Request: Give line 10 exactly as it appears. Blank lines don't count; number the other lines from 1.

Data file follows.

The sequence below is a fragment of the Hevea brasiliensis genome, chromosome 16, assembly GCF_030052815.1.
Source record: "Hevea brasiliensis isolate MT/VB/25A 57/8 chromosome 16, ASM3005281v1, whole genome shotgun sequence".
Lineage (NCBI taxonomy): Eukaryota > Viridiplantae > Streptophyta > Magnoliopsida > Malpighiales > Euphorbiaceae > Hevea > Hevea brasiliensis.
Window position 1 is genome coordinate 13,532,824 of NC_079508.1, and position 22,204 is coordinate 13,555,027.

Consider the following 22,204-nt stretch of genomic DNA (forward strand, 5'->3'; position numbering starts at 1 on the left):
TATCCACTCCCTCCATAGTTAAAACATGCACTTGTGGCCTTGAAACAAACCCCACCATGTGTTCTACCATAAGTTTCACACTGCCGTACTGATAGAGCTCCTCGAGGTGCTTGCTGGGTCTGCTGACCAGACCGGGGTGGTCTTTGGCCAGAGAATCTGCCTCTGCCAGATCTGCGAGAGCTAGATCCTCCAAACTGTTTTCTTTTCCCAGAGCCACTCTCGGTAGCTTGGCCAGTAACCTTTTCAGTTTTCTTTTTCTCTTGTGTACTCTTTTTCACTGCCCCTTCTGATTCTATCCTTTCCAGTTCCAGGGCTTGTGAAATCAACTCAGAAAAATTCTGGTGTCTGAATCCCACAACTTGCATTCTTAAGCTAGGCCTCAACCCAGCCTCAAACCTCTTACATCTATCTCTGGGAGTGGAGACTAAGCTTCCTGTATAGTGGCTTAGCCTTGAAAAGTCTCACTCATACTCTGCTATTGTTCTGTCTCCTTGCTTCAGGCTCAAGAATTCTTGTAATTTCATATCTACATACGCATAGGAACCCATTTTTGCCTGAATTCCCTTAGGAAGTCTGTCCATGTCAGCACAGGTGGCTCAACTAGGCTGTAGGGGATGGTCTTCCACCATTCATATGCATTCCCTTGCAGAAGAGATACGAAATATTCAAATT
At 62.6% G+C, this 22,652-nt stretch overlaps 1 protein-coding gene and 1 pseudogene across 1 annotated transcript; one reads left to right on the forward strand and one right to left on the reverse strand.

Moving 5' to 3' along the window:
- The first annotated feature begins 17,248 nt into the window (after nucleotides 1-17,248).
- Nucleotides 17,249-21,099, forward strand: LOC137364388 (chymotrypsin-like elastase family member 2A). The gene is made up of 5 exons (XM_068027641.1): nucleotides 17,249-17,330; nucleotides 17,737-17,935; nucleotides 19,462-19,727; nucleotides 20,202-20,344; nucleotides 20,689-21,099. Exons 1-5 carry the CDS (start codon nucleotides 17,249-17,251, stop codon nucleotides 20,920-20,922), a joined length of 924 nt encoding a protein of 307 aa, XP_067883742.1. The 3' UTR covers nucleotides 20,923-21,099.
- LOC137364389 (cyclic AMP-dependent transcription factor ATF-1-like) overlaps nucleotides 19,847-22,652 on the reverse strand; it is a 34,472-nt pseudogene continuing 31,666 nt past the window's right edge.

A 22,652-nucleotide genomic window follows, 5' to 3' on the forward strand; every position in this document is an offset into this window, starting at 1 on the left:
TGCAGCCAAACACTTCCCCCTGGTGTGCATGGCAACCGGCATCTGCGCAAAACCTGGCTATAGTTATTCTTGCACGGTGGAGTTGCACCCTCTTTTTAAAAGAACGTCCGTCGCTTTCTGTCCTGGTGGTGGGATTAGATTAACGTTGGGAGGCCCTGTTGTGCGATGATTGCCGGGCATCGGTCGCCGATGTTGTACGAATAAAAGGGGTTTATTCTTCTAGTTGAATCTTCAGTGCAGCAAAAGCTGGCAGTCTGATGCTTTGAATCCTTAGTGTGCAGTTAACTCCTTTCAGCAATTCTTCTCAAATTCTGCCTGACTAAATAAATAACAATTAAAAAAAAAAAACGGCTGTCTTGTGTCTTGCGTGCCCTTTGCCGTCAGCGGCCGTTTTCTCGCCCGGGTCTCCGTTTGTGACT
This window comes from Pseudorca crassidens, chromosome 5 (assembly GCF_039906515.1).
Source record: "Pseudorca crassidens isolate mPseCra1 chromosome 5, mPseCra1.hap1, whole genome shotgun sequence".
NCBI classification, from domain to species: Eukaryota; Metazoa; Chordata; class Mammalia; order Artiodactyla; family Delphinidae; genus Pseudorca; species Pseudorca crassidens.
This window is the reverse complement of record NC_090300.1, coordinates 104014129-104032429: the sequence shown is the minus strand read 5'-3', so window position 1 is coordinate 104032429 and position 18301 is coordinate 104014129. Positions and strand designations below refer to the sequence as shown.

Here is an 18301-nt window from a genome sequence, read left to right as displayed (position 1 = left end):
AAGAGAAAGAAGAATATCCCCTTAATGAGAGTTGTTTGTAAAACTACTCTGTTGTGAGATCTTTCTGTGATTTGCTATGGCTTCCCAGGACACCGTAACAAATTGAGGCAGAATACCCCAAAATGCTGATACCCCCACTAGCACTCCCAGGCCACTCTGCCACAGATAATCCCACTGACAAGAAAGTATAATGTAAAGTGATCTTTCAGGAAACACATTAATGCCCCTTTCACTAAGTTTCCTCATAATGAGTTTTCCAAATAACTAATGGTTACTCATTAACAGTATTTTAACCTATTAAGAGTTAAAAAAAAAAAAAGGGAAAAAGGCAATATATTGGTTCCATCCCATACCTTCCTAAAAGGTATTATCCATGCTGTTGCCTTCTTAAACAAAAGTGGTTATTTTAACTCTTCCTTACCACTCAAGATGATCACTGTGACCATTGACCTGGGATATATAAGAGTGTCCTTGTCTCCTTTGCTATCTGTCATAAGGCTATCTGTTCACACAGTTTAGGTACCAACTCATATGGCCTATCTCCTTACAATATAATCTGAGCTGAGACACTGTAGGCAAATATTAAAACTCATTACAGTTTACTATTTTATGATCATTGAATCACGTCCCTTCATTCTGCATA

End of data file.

- Nucleotides 17,249-21,099, forward strand: LOC137364388 (chymotrypsin-like elastase family member 2A). The gene is made up of 5 exons (XM_068027641.1): nucleotides 17,249-17,330; nucleotides 17,737-17,935; nucleotides 19,462-19,727; nucleotides 20,202-20,344; nucleotides 20,689-21,099. Exons 1-5 carry the CDS (start codon nucleotides 17,249-17,251, stop codon nucleotides 20,920-20,922), a joined length of 924 nt encoding a protein of 307 aa, XP_067883742.1. The 3' UTR covers nucleotides 20,923-21,099.